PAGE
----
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Friday, Oct 24, 2014
Lifestyle Stories

How Does Your Garden Grow? ‘Be patient and consistent’

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JERRY AND KAREN HUMPHREY, VALRICO

Q: Describe your garden.

Answer: Our garden is a certified Florida wildlife habitat with oak trees and landscaped areas mixed with paths, a pond, a play fort, swings, benches, tables, statues, bird feeders and bird baths. We have had a variety of birds, butterflies and animals visit our backyard. We have more than 30 different species of plants, such as heathers, pentas, lantana, azaleas, crotons, caladiums, ligustrum, ferns, etc. We try for a harmonious landscape and wildlife environment. Selecting hardy native plants helps them survive the extreme elements of our Florida weather, like a lily among thorns.

Q: How long have you been gardening?

Answer: We started gardening 40 years ago after our house was built. We chose to do our own landscaping. We started out including vegetables while leaving most of the lot in a natural state. Over time we discontinued the vegetable gardening.

Q: From whom (or what) have you learned the most as a gardener?

Answer: We learned most as gardeners from the businesses where we bought our plants. Plus we learned a lot through trial and error. We have learned to pay close attention to the planting information provided with the plants being sold.

Q: What are your go-to plants?

Answer: Our go-to plants include pentas, lantana, heather, aztec grass, flax lily, hummingbird bush, azaleas and ferns.

Q: What was your biggest gardening mistake?

Answer: Our biggest gardening mistake was selecting a house lot with too many trees. A proper amount of sunlight is necessary to enjoy a successful garden and lawn. For our lawn, we have St. Augustine Floratam sod in the sunny areas and Seville in the shaded areas. We have learned to locate plants and sod under trees for those needing shade and in open areas for those needing sunlight.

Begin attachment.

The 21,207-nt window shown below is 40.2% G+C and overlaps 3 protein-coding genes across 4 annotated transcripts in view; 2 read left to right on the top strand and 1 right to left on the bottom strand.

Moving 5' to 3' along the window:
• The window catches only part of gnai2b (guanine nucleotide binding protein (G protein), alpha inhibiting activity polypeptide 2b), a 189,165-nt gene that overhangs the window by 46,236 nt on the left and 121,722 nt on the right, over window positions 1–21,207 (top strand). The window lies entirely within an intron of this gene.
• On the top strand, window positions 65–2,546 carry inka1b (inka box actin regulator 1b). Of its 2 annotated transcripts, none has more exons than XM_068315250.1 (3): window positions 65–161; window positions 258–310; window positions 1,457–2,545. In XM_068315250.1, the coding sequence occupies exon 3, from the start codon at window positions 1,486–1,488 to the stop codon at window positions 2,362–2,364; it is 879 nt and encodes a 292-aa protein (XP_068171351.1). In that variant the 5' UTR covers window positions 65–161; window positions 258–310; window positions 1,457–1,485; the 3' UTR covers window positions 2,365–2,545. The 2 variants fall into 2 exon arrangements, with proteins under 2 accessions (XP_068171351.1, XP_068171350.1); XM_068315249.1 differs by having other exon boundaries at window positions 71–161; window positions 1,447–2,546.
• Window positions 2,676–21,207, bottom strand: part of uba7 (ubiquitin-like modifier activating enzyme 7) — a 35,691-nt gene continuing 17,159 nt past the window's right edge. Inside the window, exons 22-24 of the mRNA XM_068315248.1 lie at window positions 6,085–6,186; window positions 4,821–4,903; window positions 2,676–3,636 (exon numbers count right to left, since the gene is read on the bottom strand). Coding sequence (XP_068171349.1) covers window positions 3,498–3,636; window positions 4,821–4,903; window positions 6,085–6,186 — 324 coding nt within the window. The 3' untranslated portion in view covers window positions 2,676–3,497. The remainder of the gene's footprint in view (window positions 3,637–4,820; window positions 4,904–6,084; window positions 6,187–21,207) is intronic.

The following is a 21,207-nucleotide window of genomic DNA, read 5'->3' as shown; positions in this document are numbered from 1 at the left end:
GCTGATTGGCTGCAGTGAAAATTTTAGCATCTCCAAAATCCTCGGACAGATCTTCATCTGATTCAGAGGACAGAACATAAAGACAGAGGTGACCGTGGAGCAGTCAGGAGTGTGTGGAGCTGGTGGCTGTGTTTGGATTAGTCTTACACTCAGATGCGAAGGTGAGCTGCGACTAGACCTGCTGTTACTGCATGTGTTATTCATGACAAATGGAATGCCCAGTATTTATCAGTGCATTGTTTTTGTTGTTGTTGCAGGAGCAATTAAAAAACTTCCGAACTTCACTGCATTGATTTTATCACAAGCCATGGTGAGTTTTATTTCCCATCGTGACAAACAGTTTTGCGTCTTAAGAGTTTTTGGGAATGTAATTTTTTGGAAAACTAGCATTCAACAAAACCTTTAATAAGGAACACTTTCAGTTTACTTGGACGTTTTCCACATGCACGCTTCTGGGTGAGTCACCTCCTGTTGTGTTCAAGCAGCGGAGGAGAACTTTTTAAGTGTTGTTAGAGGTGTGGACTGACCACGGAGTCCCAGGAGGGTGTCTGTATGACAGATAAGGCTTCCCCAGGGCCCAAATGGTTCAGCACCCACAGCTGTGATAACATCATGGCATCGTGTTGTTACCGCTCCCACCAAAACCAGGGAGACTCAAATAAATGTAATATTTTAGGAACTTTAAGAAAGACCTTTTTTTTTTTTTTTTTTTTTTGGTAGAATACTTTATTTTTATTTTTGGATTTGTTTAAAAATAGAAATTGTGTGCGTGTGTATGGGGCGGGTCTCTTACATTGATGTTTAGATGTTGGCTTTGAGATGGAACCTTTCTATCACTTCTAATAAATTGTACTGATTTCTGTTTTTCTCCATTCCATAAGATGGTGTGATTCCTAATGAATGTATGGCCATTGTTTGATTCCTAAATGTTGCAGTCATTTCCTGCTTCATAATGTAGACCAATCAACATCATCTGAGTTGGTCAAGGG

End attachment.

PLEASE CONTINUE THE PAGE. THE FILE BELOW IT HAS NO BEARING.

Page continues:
Q: What are some of the challenges you face in your garden?

Answer: Some of the challenges we face in our garden include dealing with mosquitos, too much shade, intrusive vines and weeds. Over time we thinned out trees as needed for more sunlight. We use plastic under many of the plants in order to control the weeds. A garden that is clear of vines and weeds is like icing on a cake. And yes, weeding does require time and effort. However, it can provide an excellent time for meditation. Mulching also helps to reduce weeds and retain moisture for the plants, and it gives a finish to the garden areas.

Q: What is your best piece of advice for your fellow gardeners?

Answer: Be patient and consistent. Gardening is a continuing process that takes time and effort. Spend more time in your garden. Being a good steward of the land, for wildlife and people, can be fulfilling and a blessing. Marjorie Kinnan Rawlings, author of “The Yearling” and “Cross Creek,” wrote: “I do not know how anyone can live without some small place of enchantment to turn to.”

Have you ever been so proud of your garden that you wished you had some way to show it off? We’re looking for readers’ photos and growing tips for our “How Does Your Garden Grow?” feature in Baylife. It doesn’t matter if you have a small container garden or a long-established landscape; we want to hear about it. Just answer the questions above and email them along with a couple of jpgs of your garden to Baylife@tampatrib.com. Or mail your answers and photos to Baylife, The Tampa Tribune, 202 S. Parker St., Tampa, FL 33606. Please include a phone number and/or email (not for publication).

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